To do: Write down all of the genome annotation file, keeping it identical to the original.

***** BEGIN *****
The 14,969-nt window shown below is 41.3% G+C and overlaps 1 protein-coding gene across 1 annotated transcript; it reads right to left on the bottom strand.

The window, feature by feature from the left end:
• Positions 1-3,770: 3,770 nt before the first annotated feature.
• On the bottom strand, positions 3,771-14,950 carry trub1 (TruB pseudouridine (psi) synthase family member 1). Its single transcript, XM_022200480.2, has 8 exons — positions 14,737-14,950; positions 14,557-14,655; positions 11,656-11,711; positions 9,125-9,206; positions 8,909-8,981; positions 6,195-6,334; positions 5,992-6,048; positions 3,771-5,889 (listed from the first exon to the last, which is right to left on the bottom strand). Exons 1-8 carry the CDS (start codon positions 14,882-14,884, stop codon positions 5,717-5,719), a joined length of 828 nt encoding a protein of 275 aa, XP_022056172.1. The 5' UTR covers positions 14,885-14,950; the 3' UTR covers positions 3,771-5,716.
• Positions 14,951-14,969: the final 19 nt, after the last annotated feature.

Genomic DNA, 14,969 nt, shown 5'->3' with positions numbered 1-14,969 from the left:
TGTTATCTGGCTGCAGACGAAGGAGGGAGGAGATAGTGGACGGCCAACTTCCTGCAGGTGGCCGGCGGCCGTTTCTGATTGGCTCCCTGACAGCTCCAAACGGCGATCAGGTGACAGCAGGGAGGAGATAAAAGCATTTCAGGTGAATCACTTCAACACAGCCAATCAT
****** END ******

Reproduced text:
The 14,969-nt window shown below is 41.3% G+C and overlaps 1 protein-coding gene across 1 annotated transcript; it reads right to left on the bottom strand.

The window, feature by feature from the left end:
• Positions 1-3,770: 3,770 nt before the first annotated feature.
• On the bottom strand, positions 3,771-14,950 carry trub1 (TruB pseudouridine (psi) synthase family member 1). Its single transcript, XM_022200480.2, has 8 exons — positions 14,737-14,950; positions 14,557-14,655; positions 11,656-11,711; positions 9,125-9,206; positions 8,909-8,981; positions 6,195-6,334; positions 5,992-6,048; positions 3,771-5,889 (listed from the first exon to the last, which is right to left on the bottom strand). Exons 1-8 carry the CDS (start codon positions 14,882-14,884, stop codon positions 5,717-5,719), a joined length of 828 nt encoding a protein of 275 aa, XP_022056172.1. The 5' UTR covers positions 14,885-14,950; the 3' UTR covers positions 3,771-5,716.
• Positions 14,951-14,969: the final 19 nt, after the last annotated feature.

Genomic DNA, 14,969 nt, shown 5'->3' with positions numbered 1-14,969 from the left:
TGTTATCTGGCTGCAGACGAAGGAGGGAGGAGATAGTGGACGGCCAACTTCCTGCAGGTGGCCGGCGGCCGTTTCTGATTGGCTCCCTGACAGCTCCAAACGGCGATCAGGTGACAGCAGGGAGGAGATAAAAGCATTTCAGGTGAATCACTTCAACACAGCCAATCAT